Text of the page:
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Cultural Water Demand in the Upper Colorado River Planning Area - Tribal Demand

Water use by sector

Figure 4.0-17 Cultural Water Demand by Sector in the Upper Colorado River Planning Area 2001-2005 (in acre-feet)

Cultural water demand in the Upper Colorado River Planning Area is shown in Figure 4.0-17.  As shown, agricultural demand is the largest use sector at approximately 99,550 AFA due almost entirely to farming in the Lake Mohave Basin. Municipal demand is the next largest water demand sector with approximately 52,400 AFA met primarily by groundwater.  Industrial demand, mainly for mining, is about 22,100 AFA.  Total demand averaged approximately 174,100 AFA during the period from 2001-2005. 

The volume of cultural demand varies substantially between the planning area basins and ranges from about 150 AFA in the Meadview Basin to about 118,800 AFA in the Lake Mohave Basin (see Figure 4.0-18).

Tribal Water Demand

The Fort Mojave Indian reservation includes lands in Arizona, Nevada and California but almost 70% of its land base (23,500 acres), is located within Arizona in the Lake Mohave Basin.  The Tribal headquarters are located in Needles, CA.  In Arizona, the tribal population is approximately 800 and the primary water demand is farming.  A small casino, with associated services is located in Mohave Valley while a large hotel/casino and golf course are located in Laughlin, NV.  The Fort Mojave Tribal Utilities Authority serves about 850 customers in parts of Mohave Valley.  The Bermuda Water Company provides municipal service to parts of Fort Mojave.  In 2005, the tribal utility pumped about 260 acre-feet of groundwater (ACC, 2005).  In 1999, the tribe entered into an agreement to allow construction of a gas-fired power plant on the reservation.  The South Point Energy Center came on line in 2001 and was the first “merchant plant” built by an independent power company on tribal land (Calpine, 2001).  All power generated is sold on the open market.  Fort Mojave receives electricity generated at Parker Dam.  The South Point plant is designed to capture waste heat to generate a second phase of electricity, making it 40% more efficient than older natural gas plants.  Water use is estimated at 4,000 AFA of surface water (BIA, 1998)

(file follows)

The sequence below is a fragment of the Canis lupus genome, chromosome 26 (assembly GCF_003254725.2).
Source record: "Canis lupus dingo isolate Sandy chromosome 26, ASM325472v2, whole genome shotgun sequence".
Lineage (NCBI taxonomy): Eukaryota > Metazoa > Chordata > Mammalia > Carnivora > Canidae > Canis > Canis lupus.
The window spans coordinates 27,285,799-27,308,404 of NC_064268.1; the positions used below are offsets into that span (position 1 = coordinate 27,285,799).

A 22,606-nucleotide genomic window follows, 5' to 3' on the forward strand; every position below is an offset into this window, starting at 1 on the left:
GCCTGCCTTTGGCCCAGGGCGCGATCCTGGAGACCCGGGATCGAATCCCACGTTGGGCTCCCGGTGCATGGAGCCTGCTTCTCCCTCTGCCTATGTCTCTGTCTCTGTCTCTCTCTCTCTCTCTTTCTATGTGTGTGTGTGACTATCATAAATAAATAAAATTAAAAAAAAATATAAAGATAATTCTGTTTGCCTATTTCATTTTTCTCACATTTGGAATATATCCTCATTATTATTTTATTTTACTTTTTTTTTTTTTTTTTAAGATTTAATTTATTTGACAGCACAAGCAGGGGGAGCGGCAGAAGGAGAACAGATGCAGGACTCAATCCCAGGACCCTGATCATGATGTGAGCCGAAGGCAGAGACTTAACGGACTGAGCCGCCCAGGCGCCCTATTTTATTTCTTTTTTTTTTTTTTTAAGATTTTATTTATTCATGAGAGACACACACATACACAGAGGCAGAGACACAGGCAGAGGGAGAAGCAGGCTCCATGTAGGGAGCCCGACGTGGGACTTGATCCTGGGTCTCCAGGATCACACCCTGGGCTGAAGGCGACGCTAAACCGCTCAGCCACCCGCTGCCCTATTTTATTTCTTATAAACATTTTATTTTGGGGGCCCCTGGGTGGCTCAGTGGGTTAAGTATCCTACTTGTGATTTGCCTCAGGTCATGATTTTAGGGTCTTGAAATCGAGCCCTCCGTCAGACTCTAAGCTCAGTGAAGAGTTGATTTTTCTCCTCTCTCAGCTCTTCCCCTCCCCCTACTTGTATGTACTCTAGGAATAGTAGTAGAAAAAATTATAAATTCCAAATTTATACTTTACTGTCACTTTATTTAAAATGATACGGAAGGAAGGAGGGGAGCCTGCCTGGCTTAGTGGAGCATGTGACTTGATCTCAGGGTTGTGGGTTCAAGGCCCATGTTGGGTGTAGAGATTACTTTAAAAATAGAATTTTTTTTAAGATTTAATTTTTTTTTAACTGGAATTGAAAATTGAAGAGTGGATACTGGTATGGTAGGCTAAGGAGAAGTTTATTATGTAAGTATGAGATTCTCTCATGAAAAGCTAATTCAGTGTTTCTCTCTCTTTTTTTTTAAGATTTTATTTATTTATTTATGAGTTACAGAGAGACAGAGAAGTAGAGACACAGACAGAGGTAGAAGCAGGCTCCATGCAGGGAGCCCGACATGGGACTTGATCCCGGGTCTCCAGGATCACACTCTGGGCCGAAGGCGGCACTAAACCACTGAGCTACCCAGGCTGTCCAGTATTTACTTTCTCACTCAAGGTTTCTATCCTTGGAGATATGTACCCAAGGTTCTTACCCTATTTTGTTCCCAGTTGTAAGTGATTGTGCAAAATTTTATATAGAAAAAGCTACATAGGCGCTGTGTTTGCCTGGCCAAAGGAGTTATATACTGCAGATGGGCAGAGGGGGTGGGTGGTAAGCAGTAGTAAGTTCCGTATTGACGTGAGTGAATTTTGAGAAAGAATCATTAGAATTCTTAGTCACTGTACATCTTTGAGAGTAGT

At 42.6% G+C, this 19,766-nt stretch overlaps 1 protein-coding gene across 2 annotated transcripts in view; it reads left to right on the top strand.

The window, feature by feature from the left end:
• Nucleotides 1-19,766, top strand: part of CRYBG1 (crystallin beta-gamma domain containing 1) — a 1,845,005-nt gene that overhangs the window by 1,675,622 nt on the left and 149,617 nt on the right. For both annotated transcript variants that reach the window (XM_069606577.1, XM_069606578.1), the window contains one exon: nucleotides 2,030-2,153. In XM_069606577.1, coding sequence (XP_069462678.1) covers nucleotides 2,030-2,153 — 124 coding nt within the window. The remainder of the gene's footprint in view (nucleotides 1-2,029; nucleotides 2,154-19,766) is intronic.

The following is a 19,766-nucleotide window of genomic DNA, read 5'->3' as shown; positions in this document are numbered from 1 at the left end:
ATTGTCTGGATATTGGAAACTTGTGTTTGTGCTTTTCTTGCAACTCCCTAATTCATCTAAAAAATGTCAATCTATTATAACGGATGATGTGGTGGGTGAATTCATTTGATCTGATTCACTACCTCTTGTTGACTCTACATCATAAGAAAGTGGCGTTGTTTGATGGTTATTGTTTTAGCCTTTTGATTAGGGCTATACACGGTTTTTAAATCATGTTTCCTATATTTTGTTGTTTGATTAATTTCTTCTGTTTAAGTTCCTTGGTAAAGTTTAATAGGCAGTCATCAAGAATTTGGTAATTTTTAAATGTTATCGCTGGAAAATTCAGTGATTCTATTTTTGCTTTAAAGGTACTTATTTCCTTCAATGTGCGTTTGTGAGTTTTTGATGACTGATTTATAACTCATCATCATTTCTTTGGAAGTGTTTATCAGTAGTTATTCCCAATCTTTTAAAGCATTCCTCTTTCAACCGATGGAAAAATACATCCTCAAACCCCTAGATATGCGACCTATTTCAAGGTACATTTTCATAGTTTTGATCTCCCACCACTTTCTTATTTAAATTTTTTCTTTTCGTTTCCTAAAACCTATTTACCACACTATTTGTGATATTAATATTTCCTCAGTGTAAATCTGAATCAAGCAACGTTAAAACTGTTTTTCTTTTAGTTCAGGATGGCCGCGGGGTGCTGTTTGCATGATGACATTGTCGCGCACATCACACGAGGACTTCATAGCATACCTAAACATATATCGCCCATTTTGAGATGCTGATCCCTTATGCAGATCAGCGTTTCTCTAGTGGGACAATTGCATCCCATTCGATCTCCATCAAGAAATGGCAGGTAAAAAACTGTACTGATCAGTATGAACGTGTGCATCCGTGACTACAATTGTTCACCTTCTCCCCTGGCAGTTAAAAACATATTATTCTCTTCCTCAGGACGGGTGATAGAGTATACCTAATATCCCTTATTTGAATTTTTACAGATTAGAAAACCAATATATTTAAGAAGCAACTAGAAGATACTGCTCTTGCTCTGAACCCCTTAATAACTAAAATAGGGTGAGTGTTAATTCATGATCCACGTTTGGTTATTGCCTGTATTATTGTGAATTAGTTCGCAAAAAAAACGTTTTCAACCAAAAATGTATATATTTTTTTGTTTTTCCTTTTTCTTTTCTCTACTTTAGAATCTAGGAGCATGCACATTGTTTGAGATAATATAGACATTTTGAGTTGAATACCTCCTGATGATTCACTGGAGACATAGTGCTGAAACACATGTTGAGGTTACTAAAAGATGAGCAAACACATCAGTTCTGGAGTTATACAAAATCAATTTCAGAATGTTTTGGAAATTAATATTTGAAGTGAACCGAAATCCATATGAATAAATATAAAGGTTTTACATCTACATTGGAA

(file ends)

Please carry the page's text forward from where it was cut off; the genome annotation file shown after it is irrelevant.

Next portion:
Figure 4.0-18 Cultural Water Demand by Basin in the Upper Colorado River Planning Area 2001-2005 (in acre-feet)

Water demand by basin

The Hualapai Indian Reservation encompasses about 552,800 acres in the planning area, primarily in the Peach Springs Basin.  There also are small tracts of tribal lands in the Big Sandy, Hualapai Valley and Meadview basins.  The reservation, created in 1883, has a current population of about 1,500.   Peach Springs is the tribal capital.  Tribal water use is estimated to be less than 300 AFA.  The tribal economy is based on cattle ranching, tourism, timber sales and big game hunting.  The Hualapai Department of Public Works operates water and sewer systems in Peach Springs.  The Hualapai Water Resource Program develops non-community water sources and is responsible for a wetland and water quality monitoring program.  The Range Water Program performs water pipeline maintenance to cattle districts. (Hualapai Tribe, 2007)

The Hualapai Nation operates a tourist development at Grand Canyon West where a glass walkway, “Skywalk”, extends 70 feet beyond the canyon edge almost a mile above the Colorado River.  Water is an issue at the site and is currently trucked in.  The tribe anticipates further development at the site, requiring a local source of water (Cart, 2007).  The tribe has considered drilling a local well, extending a water pipeline 26 miles from wells on the west side of the Reservation, or pumping water to the rim from the Colorado River.  An exploratory well drilled near Grand Canyon West located water at more than 2,600 feet with an estimated flow of just 12 gpm (Hualapai Tribe, 2007).  

While the U.S. asserted tribal claims to the Colorado River in Arizona v. California, the Court only decided the claims of those tribes below Hoover Dam.  There presently is no court action pending to adjudicate any Hualapai claims.


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